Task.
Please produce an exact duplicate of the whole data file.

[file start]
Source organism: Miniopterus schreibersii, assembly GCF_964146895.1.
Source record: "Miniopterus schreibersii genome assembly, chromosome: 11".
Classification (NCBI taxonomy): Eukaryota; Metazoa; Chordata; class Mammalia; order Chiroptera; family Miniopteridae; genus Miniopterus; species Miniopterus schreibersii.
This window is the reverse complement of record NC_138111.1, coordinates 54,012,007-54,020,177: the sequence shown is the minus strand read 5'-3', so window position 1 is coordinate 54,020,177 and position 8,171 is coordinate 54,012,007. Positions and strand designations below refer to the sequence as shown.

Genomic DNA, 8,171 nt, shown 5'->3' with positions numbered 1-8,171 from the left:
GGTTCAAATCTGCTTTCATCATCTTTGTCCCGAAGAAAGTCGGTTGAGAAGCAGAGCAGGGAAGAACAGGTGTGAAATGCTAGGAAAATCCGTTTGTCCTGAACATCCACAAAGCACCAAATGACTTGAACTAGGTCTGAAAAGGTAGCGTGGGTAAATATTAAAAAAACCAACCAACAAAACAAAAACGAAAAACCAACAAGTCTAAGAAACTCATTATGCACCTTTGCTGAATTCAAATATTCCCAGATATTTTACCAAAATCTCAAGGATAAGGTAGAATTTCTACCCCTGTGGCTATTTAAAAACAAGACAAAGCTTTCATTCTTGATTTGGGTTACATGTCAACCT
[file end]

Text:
Source organism: Miniopterus schreibersii, assembly GCF_964146895.1.
Source record: "Miniopterus schreibersii genome assembly, chromosome: 11".
Classification (NCBI taxonomy): Eukaryota; Metazoa; Chordata; class Mammalia; order Chiroptera; family Miniopteridae; genus Miniopterus; species Miniopterus schreibersii.
This window is the reverse complement of record NC_138111.1, coordinates 54,012,007-54,020,177: the sequence shown is the minus strand read 5'-3', so window position 1 is coordinate 54,020,177 and position 8,171 is coordinate 54,012,007. Positions and strand designations below refer to the sequence as shown.

Genomic DNA, 8,171 nt, shown 5'->3' with positions numbered 1-8,171 from the left:
GGTTCAAATCTGCTTTCATCATCTTTGTCCCGAAGAAAGTCGGTTGAGAAGCAGAGCAGGGAAGAACAGGTGTGAAATGCTAGGAAAATCCGTTTGTCCTGAACATCCACAAAGCACCAAATGACTTGAACTAGGTCTGAAAAGGTAGCGTGGGTAAATATTAAAAAAACCAACCAACAAAACAAAAACGAAAAACCAACAAGTCTAAGAAACTCATTATGCACCTTTGCTGAATTCAAATATTCCCAGATATTTTACCAAAATCTCAAGGATAAGGTAGAATTTCTACCCCTGTGGCTATTTAAAAACAAGACAAAGCTTTCATTCTTGATTTGGGTTACATGTCAACCT